A charitable foundation, set up by Derby-based entrepreneur Kavita Oberoi OBE to improve the lives of women and girls, has announced its first support pledge.
The Oberoi Foundation has agreed funding for Maggie’s – the Maggie Keswick Jencks Cancer Caring Centres Trust – to develop training and support services for women who are experiencing early onset menopause as a result of cancer treatment.
Mrs Oberoi is the founder and managing director of Oberoi Consulting, one of the UK’s leading suppliers of IT and clinical support services to the NHS and pharmaceutical industry, and Oberoi Business Hub in Pride Park which provides serviced office accommodation and back office support services.
Every year a percentage of profits from the companies are ploughed into The Oberoi Foundation which is run by the Charities Aid Foundation.
Maggie’s is an independent charity that has pioneered a unique model of cancer care for more than 25 years.
Since Maggie’s opened its first centre in 1996, the charity which has 24 centres across the UK, has developed a programme of support that is proven to help people with cancer, as well as family and friends take back control.
Built in the grounds of NHS cancer hospitals, the centres are warm and welcoming, and run by expert staff who help people live well with cancer.
They provide emotional, practical and social support free of charge via a team of cancer support specialists, psychologists, benefits advisors and sessional workers who provide individual and group support.
Following a successful pilot project in Cambridge to support younger women with menopause workshops and Cognitive Behaviour Therapy (CBT) for hot flushes, Lisa Hunt, Maggie’s project lead is delivering training that will enable nine more Maggie’s centres across England, Scotland and Wales to pilot this work. It is estimated that more than 360 women will be supported in the coming year.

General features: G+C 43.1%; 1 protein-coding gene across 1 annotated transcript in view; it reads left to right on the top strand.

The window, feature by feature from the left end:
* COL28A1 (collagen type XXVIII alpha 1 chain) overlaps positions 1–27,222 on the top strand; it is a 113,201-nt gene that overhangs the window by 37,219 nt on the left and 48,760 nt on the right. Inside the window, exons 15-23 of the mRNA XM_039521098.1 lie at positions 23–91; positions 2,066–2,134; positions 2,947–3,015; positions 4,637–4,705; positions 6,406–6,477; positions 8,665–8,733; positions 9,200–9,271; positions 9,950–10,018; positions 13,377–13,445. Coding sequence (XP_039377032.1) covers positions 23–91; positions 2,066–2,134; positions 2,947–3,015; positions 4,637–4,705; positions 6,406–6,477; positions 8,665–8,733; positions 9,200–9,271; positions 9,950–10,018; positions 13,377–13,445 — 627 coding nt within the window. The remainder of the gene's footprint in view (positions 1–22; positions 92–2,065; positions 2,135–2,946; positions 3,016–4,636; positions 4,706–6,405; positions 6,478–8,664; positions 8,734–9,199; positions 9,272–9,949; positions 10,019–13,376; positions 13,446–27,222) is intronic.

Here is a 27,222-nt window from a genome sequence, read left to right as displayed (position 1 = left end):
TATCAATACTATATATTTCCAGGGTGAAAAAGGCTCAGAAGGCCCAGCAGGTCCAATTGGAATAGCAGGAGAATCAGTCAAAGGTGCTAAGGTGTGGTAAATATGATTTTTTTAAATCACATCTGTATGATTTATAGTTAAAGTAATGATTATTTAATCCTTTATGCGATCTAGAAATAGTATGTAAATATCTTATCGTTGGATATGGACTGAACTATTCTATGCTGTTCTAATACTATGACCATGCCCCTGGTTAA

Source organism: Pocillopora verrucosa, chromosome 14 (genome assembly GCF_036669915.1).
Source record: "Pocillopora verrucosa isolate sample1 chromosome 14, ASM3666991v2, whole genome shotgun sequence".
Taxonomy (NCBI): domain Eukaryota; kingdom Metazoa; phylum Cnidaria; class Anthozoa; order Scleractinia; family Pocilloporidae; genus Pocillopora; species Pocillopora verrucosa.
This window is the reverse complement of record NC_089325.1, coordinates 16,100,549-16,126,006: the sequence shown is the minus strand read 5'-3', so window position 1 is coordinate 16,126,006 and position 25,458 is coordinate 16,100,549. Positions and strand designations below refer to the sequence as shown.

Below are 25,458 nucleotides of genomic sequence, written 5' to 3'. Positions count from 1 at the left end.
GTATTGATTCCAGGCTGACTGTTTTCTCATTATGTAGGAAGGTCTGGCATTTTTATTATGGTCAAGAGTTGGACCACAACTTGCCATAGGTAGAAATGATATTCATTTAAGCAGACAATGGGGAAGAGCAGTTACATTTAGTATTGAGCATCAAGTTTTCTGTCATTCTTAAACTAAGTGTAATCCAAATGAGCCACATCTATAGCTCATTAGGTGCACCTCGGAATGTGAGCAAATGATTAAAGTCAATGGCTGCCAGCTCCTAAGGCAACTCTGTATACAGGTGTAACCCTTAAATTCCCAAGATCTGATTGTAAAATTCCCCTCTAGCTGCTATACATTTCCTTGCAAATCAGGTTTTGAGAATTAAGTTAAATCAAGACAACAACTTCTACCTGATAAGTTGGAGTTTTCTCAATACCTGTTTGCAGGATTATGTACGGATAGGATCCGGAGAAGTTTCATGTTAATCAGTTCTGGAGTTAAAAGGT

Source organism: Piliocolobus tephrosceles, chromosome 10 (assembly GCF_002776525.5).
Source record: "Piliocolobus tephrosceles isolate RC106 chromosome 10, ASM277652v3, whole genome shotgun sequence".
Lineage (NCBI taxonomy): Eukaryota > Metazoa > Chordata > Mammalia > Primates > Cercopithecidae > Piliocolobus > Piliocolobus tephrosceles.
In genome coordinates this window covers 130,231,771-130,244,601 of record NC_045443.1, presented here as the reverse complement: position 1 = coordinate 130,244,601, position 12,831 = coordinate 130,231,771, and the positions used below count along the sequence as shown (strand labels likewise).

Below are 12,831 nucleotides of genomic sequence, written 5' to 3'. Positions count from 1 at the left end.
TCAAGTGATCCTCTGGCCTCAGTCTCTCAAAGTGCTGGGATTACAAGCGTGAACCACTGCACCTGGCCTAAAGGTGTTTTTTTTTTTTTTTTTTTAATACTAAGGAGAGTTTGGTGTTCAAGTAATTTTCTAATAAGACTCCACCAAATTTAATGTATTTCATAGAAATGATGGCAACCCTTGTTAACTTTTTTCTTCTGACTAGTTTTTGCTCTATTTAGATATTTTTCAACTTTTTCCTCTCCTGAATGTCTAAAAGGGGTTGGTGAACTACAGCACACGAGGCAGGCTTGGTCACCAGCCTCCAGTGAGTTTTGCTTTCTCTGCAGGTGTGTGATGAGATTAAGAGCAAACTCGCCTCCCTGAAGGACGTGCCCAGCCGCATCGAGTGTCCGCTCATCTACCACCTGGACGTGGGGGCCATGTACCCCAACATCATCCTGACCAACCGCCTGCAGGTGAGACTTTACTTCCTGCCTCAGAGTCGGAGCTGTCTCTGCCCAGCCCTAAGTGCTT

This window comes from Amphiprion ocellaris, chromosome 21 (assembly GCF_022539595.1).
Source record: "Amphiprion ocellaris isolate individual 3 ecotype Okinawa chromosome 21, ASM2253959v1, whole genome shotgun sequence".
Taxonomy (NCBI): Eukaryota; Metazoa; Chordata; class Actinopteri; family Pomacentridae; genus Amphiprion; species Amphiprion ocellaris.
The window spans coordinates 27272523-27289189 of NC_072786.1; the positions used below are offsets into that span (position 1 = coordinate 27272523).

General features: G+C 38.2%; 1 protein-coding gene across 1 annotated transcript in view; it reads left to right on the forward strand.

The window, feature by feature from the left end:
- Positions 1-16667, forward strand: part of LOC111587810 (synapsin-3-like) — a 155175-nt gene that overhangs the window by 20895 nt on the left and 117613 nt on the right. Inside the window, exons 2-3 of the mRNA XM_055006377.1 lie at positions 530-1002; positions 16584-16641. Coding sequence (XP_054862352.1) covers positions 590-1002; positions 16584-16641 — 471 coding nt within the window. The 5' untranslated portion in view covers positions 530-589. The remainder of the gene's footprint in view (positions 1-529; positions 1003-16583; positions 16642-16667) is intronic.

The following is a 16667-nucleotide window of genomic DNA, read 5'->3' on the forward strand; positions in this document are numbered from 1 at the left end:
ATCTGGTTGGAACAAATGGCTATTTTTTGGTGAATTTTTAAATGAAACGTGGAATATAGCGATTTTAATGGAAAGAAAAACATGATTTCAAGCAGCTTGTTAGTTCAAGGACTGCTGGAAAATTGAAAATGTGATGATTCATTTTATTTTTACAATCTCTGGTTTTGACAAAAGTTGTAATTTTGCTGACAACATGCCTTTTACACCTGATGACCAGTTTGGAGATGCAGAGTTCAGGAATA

Maggie’s CEO Dame Laura Lee DBE explained: “An estimated 200,000 adults aged 18 to 45 in the UK are living with or beyond cancer and females in this age group are disproportionately affected.
“It is common for young women to go through an early menopause induced by cancer treatment and the effects are acutely felt across many aspects of life including relationships, fertility and motherhood.
“As a result, many women feel lonely, isolated and ‘different’ from their peers and they are also at significant risk of developing cancer related mental health issues.
“Furthermore, we have discovered that only 50% of women were informed prior to treatment of the potential impact on menopausal status and this is something that we are particularly campaigning to change.
“By bringing women together, they receive advice and help to cope with symptoms, the emotional and physical wellbeing challenges. They also meet others going through similar experience which is what they told us they lacked and desperately needed.”
Feedback from women involved in the pilot programme so far has included: “Before I attended the workshops I was in a cycle of feeling unseen and dismissed when trying to discuss some of the symptoms I had been experiencing with my medical team.
“I now have the confidence to tackle an abrupt and early menopause because I have a better understanding of what’s happening, a vocabulary to describe symptoms and tools and techniques to help me manage them.”
Mrs Oberoi explained: “Through my involvement in campaigns and charities locally, nationally and internationally, I have seen the positive impact that funding innovative causes can have on impacting the lives of individuals.
“I am therefore delighted that Maggie’s is the first recipient of support through The Oberoi Foundation.
“This menopause workshop and CBT project delivers much needed support to young women through a traumatic time that would otherwise not be available.
“I am particularly pleased that the project brings together cancer support professionals, GPs and other professionals and that it will not only provide tailored support, but also encourage vital peer support and networks that will hopefully develop into firm friendships.”